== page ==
Editor's Notebook

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Home > Alumni and friends > McGill News > 2004 > Fall 2004 > Editor's Notebook

Editor's Notebook

Sharing Past and Present


Diana Ayton: Editor, McGill News

McGill has some weekend guests arriving soon – more than 3,000 of them, in fact. From October 14 to 17, graduates will be arriving from around the world to attend Homecoming. As usual, there's a full slate of activities planned, ranging from a lecture by a Nobel Prize winner to small dinners at classmates' homes where alumni can catch up with each other and share news about the kids and grandkids.

Some new events this year will focus on McGill students. The talented members of the McGill Jazz Orchestra will blow away any remnants of jet lag at a Thursday night concert and send spirits into high gear with their bright and brassy swing. The occasion will be extra festive because the Faculty of Music is celebrating its centennial this year and looking forward to moving into impressive new quarters now under construction next to the Strathcona Building. (See our cover story.)

Students will also meet and greet alumni at a Saturday afternoon reception on their own turf – the renovated and expanded student services complex. The generations can share stories of the undergraduate experience then and now.

What is campus life like nowadays? Doubtless students are under greater pressure today, juggling job responsibilities in addition to managing school work and a social life. As the University grows, students have to cope with large classes and take more initiative for determining their academic programs. Not easy, especially for those new to the city, independent living and a lower legal drinking age.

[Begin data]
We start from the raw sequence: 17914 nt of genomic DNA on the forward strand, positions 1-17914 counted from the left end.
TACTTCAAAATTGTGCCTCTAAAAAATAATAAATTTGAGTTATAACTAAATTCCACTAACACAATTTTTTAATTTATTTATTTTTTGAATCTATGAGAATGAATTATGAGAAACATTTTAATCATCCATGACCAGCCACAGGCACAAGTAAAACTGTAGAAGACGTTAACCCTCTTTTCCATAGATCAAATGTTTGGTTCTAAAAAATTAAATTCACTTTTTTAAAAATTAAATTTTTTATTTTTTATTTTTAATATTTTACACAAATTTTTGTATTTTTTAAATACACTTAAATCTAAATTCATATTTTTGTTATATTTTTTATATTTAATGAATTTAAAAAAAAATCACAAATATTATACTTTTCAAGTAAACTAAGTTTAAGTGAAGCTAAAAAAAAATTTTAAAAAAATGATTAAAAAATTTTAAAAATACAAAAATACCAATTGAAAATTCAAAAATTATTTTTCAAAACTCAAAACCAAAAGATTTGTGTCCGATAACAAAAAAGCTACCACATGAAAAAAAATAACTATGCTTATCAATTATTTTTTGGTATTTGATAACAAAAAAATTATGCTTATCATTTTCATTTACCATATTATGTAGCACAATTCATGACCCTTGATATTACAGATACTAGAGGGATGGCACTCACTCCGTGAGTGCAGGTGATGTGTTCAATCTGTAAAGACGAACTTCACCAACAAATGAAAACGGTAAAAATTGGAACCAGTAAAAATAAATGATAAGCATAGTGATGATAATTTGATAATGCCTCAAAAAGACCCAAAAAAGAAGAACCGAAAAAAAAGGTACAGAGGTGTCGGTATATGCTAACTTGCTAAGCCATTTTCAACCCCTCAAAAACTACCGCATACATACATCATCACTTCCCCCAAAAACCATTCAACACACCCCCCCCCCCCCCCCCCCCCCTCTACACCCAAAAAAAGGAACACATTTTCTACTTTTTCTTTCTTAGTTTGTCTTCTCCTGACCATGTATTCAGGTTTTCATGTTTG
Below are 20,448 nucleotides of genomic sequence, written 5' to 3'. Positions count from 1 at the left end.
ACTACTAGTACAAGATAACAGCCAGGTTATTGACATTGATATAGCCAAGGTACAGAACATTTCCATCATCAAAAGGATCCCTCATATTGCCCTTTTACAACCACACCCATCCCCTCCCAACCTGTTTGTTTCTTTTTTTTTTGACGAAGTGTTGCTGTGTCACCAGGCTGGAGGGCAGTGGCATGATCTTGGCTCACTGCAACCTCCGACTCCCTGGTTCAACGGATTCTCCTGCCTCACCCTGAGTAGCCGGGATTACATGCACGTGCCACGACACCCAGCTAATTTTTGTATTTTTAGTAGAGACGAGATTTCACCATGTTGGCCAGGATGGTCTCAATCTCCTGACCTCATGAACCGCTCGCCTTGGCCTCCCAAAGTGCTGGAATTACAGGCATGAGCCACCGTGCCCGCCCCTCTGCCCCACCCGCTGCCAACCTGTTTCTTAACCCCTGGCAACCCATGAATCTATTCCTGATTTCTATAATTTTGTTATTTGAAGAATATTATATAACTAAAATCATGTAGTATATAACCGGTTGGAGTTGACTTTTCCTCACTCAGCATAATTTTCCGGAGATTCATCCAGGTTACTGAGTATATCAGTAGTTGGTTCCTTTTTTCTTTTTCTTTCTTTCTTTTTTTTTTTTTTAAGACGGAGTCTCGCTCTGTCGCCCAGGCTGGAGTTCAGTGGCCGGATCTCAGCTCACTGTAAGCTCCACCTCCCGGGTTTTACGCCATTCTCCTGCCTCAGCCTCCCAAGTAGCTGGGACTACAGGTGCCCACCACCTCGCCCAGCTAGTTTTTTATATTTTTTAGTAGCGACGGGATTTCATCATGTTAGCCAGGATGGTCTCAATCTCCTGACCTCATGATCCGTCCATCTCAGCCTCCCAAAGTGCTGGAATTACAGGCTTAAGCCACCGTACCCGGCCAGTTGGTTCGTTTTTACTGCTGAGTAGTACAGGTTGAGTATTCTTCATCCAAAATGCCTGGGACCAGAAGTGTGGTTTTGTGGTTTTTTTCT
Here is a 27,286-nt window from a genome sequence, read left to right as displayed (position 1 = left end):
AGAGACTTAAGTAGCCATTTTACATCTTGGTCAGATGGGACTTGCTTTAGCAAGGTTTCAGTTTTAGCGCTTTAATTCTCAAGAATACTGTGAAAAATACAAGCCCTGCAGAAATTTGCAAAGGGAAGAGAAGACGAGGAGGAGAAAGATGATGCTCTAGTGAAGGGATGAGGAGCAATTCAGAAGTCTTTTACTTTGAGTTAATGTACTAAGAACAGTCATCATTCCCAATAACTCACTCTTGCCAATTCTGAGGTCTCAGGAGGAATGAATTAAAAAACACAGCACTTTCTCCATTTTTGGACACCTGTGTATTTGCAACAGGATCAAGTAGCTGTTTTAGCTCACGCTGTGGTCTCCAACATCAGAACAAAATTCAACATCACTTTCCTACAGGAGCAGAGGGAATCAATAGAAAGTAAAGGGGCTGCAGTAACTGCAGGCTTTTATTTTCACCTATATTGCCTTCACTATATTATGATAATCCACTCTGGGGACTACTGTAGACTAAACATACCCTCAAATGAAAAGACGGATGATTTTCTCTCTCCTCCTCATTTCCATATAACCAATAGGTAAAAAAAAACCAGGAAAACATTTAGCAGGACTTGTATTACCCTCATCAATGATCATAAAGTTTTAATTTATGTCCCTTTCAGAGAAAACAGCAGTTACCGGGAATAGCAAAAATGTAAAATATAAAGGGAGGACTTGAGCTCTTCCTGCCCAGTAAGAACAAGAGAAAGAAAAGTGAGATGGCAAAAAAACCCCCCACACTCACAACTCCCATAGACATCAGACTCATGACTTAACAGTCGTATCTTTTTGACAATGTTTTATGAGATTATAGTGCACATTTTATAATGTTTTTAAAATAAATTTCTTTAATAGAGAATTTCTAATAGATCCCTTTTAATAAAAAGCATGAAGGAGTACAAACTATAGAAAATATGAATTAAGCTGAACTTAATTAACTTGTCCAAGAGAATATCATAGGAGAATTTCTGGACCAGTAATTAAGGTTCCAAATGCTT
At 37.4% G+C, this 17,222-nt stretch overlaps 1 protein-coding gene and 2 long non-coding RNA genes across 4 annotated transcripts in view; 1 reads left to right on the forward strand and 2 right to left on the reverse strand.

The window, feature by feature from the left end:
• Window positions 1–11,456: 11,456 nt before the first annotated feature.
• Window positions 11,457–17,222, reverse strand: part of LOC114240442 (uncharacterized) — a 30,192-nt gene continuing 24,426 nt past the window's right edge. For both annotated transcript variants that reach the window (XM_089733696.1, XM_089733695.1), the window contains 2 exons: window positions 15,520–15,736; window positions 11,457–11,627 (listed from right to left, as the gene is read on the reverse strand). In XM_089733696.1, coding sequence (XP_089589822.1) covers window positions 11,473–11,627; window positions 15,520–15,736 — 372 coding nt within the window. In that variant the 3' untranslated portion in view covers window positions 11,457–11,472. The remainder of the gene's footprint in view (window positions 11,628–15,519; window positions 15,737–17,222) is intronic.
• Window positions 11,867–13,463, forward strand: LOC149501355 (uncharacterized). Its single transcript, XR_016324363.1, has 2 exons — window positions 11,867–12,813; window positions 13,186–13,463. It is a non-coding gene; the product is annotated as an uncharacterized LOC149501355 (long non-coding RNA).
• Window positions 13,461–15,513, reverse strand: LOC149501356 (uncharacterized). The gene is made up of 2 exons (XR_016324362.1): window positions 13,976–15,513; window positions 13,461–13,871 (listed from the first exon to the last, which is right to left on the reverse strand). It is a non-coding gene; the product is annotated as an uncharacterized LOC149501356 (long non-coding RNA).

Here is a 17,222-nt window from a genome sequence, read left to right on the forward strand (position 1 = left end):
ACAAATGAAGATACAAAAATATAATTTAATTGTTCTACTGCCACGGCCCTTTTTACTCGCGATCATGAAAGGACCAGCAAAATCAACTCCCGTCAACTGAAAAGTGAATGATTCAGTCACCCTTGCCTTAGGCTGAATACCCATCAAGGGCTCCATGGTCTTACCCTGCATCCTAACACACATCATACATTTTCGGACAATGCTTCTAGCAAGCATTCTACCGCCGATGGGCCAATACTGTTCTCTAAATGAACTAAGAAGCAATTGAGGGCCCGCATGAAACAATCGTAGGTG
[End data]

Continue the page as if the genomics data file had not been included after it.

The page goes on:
Dean of Students Bruce Shore says he has "the 18-year-old from a small town in the Prairies" in mind when he talks to students during orientation in August. The advice he dispenses is mostly common sense, but, he notes, some students have simply never had to give much thought to big city living before.

Both past and present students might do a little eye rolling on the subject of bureaucratic red tape. The University is working hard to change the notion that its administrative processes are slow and cumbersome. Line-ups for ID cards were almost non-existent this year and a new improved electronic registration system is in place. Principal Heather Munroe-Blum, who has been spearheading a University-wide strategic planning exercise, has made service to students a priority. As a next step, she plans to launch a task force to review the current state of student services, find problem areas and identify solutions.

With ambitious plans for McGill's future, the excitement of Homecoming and the proud marking of a number of 100th anniversaries, there is much to celebrate this fall. Sadly, there is also cause to grieve as everyone in the McGill community remembers three promising young people who died in September.

On Labour Day weekend, a student was found dead in her residence by McGill security staff. They entered her room following calls from her family in Vermont who had expected her home that afternoon. The coroner's office has advised that death was likely caused by a severe form of hepatitis, an extremely rare complication of mononucleosis. Just over two weeks later, two management students were killed in a car crash as they returned from a conference in Quebec City. Their deaths at such a young age seem especially poignant at a time when we rejoice in long histories and lifetime friendships.

Other backdrops to campus events include politics, in particular the fragile state of our recently elected Liberal government, already under siege from opposition parties. And, of course, the last weeks of the U.S. presidential election fill the news. We've even had both candidates'siblings on campus recently. As you'll read in Newsbites, Florida governor Jeb Bush was here as part of a group promoting trade with Canada, and to witness the signing of an agreement between McGill and the University of Miami.

At the beginning of October, Diana Kerry was at McGill stumping up support for her older brother. Both Democrats and Republicans have sent representatives abroad to urge expatriate Americans to vote this year. Of the 680,000 Americans living in Canada, about 10% reside in the Montreal area. Kerry said she wasn't worried about any gap between her brother and George Bush. "You need to peak on election day, and that's what he's working on now."

Watch for images of Homecoming 2004 in our next issue.

Signature of Diana Ayton

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